Wednesday, February 10, 2016

Activiti 6 adds ad-hoc sub process support

With the first official release of Activiti 6 approaching we have added support for ad-hoc sub processes. It's a feature that shows the strength of the Engine refactoring we have been doing, because it's a fairly simple implementation on an Engine level. Let's have a look at what's possible with ad-hoc sub processes in Activiti 6.

We haven't updated the BPMN editor yet with the ad-hoc sub process symbols and properties, as this is an Engine feature in its current state. But the editor part will be added as well of course. So let's imagine the following embedded sub process to be ad-hoc.

The ad-hoc sub process contains two tasks without any sequence flow being defined. When a process instance is started from this process definition, an ad-hoc sub process execution is created in the Activiti Engine and no user task is created yet. For an ad-hoc sub process you can get a list of enabled activities, which refers to the activities that are available within the ad-hoc sub process to work on. So you can work on Task 1 and Task 2 in any order. With the following API call you can get a list of enabled activities from the Engine.

runtimeService.getEnabledActivitiesFromAdhocSubProcess(executionId);

This gives back a list of FlowNode objects that are enabled in the ad-hoc sub process for which the execution identifier is passed as parameter. In this example there will be two UserTask objects returned by this API call. So you can imagine a UI / application where a user can choose which task to work on next. The API call to start one of these tasks looks like this:

runtimeService.executeActivityInAdhocSubProcess(executionId, id);

So again the execution identifier of the ad-hoc sub process is provided, and in addition an identifier of the user task to select is provided as well. This identifier matches the id attribute of the user task element in the BPMN XML of the process definition. When this call is executed for Task 1 for example, the Activiti Engine will create a new user task, which will be available just like any other user task. 

An ad-hoc sub process by default can execute multiple enabled activities at the same time. This is defined with the ordering attribute in the BPMN XML definition. This means that we could also execute Task 2 in our example, while also having Task 1 active at the same time.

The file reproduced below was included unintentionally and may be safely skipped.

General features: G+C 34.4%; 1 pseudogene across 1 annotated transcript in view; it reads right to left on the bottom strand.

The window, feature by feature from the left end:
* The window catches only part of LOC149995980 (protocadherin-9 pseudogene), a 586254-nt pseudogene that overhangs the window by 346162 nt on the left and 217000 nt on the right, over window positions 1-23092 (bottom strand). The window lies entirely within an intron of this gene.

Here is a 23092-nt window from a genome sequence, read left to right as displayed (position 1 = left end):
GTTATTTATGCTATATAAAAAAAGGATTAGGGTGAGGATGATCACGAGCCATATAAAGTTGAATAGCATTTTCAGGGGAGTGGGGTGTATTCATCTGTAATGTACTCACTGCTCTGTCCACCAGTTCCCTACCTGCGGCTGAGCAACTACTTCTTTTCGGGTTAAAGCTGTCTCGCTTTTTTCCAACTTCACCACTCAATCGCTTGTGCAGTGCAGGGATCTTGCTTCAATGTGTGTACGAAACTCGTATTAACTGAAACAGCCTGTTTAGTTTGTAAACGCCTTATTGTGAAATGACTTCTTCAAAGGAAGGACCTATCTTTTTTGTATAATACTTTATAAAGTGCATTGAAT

And what happens when Task 1 and/or Task 2 are completed. Without defining a completionCondition attribute in the BPMN XML, the Activiti Engine will not end the ad-hoc sub process execution automatically. The RuntimeService API provides the following method to complete an ad-hoc sub process when there are no active child executions (for example user tasks) anymore:

runtimeService.completeAdhocSubProcess(executionId);

After invoking this method our example process will continue to the After task activity and the ad-hoc sub process will be ended.

But invoking a method to complete an ad-hoc sub process isn't appropriate for a lot of use cases. So let's look at an BPMN XML example with a defined completion condition.

<adHocSubProcess id="adhocSubProcess" ordering="Sequential">
    
    <userTask id="subProcessTask" name="Task in subprocess" />
    <userTask id="subProcessTask2" name="Task2 in subprocess" />
      
    <completionCondition>${completed}</completionCondition>
    

</adHocSubProcess>

There are two differences with the previous example process definition. The first difference is the ordering attribute, which is set to Sequential. This means that only one of the user tasks can be executed at the same time. The Activiti Engine will not allow a second user task to be executed, when the first user task hasn't been completed yet. The second difference is the completion condition. This ad-hoc sub process will be automatically completed when the ${completed} expression evaluates to true. So, when we execute the first user task in the ad-hoc sub process and complete it together with a variable completed of true, the ad-hoc will end automatically after completing the user task.

Until now we have been demonstrating individual user tasks within an ad-hoc sub process only. But it's also possible to define individual task together with flows as well. Let's look at an example process model.


In this example Task 1 and Task 2 are enabled when the ad-hoc sub process is started by the Activiti Engine. So it's not possible to execute the other user tasks yet. When Task 1 is executed and completed, the Next task will be automatically created by the Engine, just like it would happen in a normal flow in a process definition. Using the completion condition, you can still determine when the ad-hoc sub process can be completed. And using the cancelRemainingInstances attribute it's possible to define whether the ad-hoc sub process should cancel any remaining executions / tasks when the completion condition evaluates to true. By default the Activiti Engine will cancel all other running executions / tasks, but when setting this attribute to false, the ad-hoc sub process will not complete before all executions / tasks have been ended.

The Activiti 6 Engine opens up a whole new range of dynamic behaviour in process instances. Because of its well defined execution structure and flexible API, there are a lot of new possibilities to add to the Engine. Ad-hoc sub processes is just an example as you will see more functionality appearing in Activiti 6 in the near future.

You can already play around with the ad-hoc sub process functionality on the activiti6 branch on Github (https://github.com/Activiti/Activiti/tree/activiti6). We are looking for feedback from the community about this feature and other BPMN related features you would like to see implemented in Activiti 6.